WinSun Decoration Design Engineering Co., a Shanghai-based firm has built ten, 650-square-foot homes in just a span of 24 hours!

WinSun's homes are made of recycled industrial and construction waste. Each house is about 33 feet wide, 490 feet long and about 20 feet deep with floor-to-ceiling see through sliding doors. The cost to the firm; less than $5,000, according to Gizmodo.

The mini-village was built using assembled parts that a huge "490- by 33- by 20-foot 3-D printer" fabricated. Usually, the 3D printing machines use plastic, spitting out one layer upon another. However, for this project WinSun fed the machine with the recycled materials and printed out parts of the home. They were later manually assembled.

"We purchased parts for the printer overseas, and assembled the machine in a factory in Suzhou. Such a new type of 3D-printed structure is environment-friendly and cost-effective, Ma Yihe, CEO of WinSun told 3ders.

WinSun claims that the process is perfect for building homes to accommodate the impoverished or displaced that too at such minimal cost. Winsun also intends to build 100 factories that will amass all the industrial waste to convert into 3D printing construction material.

The Wall Street Journal has some pictures of the buildings and the assembling process.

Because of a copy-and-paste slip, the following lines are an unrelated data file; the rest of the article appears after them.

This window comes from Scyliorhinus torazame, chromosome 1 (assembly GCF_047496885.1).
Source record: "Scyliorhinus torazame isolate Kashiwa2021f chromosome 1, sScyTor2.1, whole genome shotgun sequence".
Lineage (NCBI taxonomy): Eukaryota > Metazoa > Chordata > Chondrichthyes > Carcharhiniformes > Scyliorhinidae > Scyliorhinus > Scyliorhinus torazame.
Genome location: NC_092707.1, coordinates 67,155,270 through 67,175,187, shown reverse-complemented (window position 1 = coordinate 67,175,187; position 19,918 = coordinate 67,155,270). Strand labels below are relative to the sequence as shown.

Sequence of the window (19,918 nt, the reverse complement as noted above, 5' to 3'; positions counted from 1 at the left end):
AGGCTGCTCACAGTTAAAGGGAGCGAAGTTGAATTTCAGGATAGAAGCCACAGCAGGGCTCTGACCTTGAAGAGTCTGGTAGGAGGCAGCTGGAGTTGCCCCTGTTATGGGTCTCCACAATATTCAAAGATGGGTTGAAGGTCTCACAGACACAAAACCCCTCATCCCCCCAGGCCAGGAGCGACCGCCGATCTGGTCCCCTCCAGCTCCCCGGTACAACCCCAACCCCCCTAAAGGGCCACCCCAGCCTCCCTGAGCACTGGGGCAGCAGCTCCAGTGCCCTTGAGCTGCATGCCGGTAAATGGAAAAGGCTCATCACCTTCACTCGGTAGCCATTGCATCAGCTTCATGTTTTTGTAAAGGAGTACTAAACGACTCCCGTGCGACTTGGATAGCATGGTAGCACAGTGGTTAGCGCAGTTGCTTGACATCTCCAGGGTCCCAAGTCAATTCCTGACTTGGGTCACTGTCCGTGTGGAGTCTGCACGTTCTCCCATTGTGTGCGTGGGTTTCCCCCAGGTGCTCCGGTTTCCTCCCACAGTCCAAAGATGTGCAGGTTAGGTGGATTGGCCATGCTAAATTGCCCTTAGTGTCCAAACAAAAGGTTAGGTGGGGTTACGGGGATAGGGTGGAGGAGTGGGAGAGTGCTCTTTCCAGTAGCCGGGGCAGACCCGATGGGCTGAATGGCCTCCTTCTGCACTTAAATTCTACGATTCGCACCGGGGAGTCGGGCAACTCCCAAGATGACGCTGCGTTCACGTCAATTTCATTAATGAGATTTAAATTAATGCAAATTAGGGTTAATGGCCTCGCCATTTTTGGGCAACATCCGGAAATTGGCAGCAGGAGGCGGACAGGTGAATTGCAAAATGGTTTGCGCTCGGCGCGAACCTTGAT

This project is unlike the Amsterdam construction development, which will use 3D printers and plastic and concrete as materials to build the whole structure without much human intervention. Even the furniture in the building will be 3D printed. This project that will take about three years,

While the Chinese have beaten the Dutch in 3D printing construction, they also have a reputation for building homes the traditional way at exceptional speed. Broad Group, a construction firm based in China completed a three-story building in just nine days and a 30-story building in 15 days. The group now expects to take on the construction on the tallest building of the world "Sky City One" soon.

The 3D printing technology has gained much popularity of late. Everything from satellites to food is being printed through the technology. Experts believe that this method could transform urban living and building.

The building industry is one of the most polluting and inefficient industries out there. With 3-D-printing, there is zero waste, reduced transportation costs, and everything can be melted down and recycled. This could revolutionize how we make our cities," Dus' Hedwig Heinsman, architect of the Amsterdam project told The Guardian.